The University Clinical Aptitude Test (UCAT) – renamed from UKCAT in 2019 – is an admissions test used by many medical schools to assess students’ suitability to study medicine. It is also used by dental schools for Dentistry programmes.
For many aspiring medical and dental students, this exam is one of the most daunting stages of the medical school application process. But don’t worry – this guide will cover everything you need to know about sitting the UCAT test, including how UCAT scores are used by universities and tips for each section of the exam.
Please note: while the name of the exam has changed from UKCAT to UCAT, the consortium in charge have said exam content will remain the same. We monitor changes closely and do our best to keep our content up-to-date. However, we do suggest you also reference the official UCAT website.
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What Does UCAT (UKCAT) Test Involve?
Unlike the exams you’re more familiar with, UCAT is a two-hour computerised exam designed to test aptitude rather than knowledge. The idea is that high scores indicate candidates with the best potential to successfully train as doctors.
The UCAT exam consists of five sections, each designed to assess different skills required by doctors – including problem-solving, communication, numerical skills, spatial awareness, integrity, empathy and teamwork skills.
You can click any of the links below to read more about that particular section of the exam.
For Verbal Reasoning, Quantitative Reasoning, Abstract Reasoning and Decision Making, you are awarded between 300 and 900 points. You can therefore score between 1200 and 3600 points in the test overall.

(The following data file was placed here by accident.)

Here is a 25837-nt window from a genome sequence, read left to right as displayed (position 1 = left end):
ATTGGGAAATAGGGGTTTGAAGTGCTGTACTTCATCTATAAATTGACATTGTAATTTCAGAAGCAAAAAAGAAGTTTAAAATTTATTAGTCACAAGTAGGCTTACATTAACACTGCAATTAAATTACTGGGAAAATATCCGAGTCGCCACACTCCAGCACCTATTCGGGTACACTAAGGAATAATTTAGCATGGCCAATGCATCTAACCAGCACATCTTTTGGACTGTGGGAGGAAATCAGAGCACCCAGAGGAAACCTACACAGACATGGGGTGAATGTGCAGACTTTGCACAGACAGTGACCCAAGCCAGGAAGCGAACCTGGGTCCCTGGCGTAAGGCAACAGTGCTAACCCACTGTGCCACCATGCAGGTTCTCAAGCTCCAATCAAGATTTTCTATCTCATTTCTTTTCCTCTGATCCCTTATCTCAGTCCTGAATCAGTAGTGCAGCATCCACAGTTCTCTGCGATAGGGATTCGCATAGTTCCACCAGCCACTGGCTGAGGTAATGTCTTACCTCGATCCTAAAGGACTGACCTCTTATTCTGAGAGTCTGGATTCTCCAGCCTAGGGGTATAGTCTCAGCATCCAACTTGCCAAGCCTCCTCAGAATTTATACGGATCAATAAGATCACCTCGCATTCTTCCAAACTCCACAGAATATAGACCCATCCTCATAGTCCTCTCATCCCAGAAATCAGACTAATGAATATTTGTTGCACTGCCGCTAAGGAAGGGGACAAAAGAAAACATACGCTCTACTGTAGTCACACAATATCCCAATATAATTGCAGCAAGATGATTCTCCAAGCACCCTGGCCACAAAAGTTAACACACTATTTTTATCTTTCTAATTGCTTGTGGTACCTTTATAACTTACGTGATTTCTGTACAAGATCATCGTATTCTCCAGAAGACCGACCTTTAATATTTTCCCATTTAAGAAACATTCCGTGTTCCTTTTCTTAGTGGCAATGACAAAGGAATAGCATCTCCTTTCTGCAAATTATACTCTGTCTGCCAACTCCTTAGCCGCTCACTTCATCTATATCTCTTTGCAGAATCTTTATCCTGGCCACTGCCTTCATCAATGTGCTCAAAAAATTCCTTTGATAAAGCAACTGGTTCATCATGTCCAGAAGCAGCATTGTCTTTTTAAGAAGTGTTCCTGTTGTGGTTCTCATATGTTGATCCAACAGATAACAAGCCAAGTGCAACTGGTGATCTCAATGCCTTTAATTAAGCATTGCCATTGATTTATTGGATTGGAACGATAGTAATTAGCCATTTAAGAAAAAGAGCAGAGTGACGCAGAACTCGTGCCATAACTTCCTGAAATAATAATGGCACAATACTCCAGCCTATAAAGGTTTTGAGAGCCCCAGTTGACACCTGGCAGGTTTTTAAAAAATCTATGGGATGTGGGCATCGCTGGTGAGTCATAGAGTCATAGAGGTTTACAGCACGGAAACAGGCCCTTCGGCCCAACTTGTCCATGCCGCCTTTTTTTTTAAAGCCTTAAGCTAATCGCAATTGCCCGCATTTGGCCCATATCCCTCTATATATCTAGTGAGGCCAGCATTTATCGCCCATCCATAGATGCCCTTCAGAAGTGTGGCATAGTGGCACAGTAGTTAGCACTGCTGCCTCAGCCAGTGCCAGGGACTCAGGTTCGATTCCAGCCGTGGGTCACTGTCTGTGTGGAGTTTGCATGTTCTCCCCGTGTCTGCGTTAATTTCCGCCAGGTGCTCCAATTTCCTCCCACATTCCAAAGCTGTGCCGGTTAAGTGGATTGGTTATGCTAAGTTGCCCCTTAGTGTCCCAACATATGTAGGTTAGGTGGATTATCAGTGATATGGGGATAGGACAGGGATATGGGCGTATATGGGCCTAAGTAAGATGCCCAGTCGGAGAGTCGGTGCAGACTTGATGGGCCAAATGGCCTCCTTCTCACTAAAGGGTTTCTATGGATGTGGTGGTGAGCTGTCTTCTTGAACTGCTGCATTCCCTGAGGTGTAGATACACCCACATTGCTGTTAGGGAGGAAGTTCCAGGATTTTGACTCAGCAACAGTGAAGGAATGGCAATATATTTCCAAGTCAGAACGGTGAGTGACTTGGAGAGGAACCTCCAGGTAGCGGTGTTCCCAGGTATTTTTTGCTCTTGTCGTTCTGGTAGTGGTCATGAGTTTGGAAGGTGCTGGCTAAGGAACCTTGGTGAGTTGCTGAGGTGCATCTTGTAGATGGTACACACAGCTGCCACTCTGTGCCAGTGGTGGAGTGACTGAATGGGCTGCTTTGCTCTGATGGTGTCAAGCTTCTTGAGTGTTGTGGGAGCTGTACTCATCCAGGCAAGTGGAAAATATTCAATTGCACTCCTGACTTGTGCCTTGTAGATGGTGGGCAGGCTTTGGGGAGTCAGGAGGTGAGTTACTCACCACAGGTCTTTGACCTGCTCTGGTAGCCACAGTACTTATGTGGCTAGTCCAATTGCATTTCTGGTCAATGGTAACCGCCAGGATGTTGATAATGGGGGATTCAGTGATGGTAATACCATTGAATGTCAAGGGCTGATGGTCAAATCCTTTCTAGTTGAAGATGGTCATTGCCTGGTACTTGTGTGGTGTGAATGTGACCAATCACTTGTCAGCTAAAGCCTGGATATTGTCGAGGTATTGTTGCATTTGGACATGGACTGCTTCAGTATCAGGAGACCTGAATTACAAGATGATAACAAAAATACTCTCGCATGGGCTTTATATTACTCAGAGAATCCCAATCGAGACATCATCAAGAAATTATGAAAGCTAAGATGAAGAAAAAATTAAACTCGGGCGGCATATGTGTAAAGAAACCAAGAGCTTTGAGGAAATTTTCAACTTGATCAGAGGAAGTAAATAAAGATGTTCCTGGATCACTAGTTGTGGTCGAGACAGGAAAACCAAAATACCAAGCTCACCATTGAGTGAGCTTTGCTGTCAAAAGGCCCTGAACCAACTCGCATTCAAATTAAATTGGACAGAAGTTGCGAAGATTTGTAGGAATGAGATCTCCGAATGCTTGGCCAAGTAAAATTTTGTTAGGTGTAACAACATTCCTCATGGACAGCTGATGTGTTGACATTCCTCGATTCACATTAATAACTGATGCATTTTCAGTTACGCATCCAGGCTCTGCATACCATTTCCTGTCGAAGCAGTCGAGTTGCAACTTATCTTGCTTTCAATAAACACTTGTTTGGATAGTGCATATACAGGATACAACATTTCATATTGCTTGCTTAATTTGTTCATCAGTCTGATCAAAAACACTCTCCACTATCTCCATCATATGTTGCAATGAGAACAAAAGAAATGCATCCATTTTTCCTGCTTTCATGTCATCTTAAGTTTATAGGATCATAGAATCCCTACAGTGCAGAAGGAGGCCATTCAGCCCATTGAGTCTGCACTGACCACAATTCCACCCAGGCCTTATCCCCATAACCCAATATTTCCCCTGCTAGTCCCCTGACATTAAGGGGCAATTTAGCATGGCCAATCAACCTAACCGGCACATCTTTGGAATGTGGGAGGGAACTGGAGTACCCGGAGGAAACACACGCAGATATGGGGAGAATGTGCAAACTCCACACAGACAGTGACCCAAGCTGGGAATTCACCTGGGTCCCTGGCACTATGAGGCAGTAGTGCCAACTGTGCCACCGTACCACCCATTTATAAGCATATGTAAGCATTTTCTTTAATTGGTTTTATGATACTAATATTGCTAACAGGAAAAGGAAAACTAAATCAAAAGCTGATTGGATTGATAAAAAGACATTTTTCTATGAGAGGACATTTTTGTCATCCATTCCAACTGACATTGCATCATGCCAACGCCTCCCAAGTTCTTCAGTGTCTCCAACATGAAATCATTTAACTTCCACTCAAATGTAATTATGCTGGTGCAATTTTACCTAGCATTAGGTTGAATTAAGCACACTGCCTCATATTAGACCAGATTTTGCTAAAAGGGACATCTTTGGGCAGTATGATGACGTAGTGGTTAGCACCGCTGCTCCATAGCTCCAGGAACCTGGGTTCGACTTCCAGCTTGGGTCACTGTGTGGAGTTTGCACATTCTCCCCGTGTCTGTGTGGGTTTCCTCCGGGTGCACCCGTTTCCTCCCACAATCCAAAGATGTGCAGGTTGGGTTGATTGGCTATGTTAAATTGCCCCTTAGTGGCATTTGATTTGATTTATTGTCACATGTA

In Situational Judgement, your raw score is converted into a Band between 1 and 4, with 1 being the highest.
Find out more about how these scores work on our UCAT Scores page.
What is the average UCAT score?
Average scores vary year on year, but the average results of the 2018 UKCAT exam are as follows:
Verbal Reasoning: the average score was 567
Quantitative Reasoning: the average score was 658
Abstract Reasoning: the average score was 637
Decision Making: the average score was 624
The average total score was 621.
To see the average results and decile ranking between 2015 and 2018, visit our UCAT Scores page.
You can see how much time you are allocated for each section of the UCAT test below. For more tips on how to manage your timing, visit our UCAT Timing Tips blog.
21 minutes (+ 1 minute of reading)
24 minutes (+1 minute of reading)
13 minutes (+1 minute of reading)
32 minutes (+1 minute of reading)
26 minutes (+1 minute of reading)
2019 UCAT (UKCAT) Test Dates and Costs
See the latest UCAT test dates and the costs for UCAT tests in the table below:
Registration and booking opens
1st May 2019
Bursary scheme opens
1st May 2019
1st July 2019
Registration and online booking closes
18 September 2019 at 5pm
18 September 2019 at 5pm
Final booking deadline
1 October 2019 at midday
Last testing date
2nd October 2019
UCAS application deadline
15th October 2019
UCAT results delivered to universities
Early November 2019
The following fees apply in 2019:
Tests taken in the EU between 1st July and 31st August 2019 – £65
Tests taken in the EU between 1st September and 2nd October 2019 – £87
Tests taken outside the EU – £115
Where can I find UCAT test centres?
To sit the test, you’ll need to register and book your exam at one of the official centres. It’s recommended that you sit your exam as soon as possible so spaces are available at your local test centre – don’t leave it until the last minute!
The exam is offered worldwide and there are centres across a range of countries, including the UK, France, Hong Kong, Italy and the USA. In the UK, there are centres in a variety of towns and cities across the country, including London, Manchester, Birmingham, Southampton and Oxford.
The best way to find your nearest centre is to search on the Test Centre Locator, where you can search for the nearest centre to your town. Before selecting one of the centres, you need to register for the exam.
After registering, you can then select the nearest centre to you. Remember that the longer you leave registering, the less likely you are to find a date and a centre that suits you, so make sure you do this early!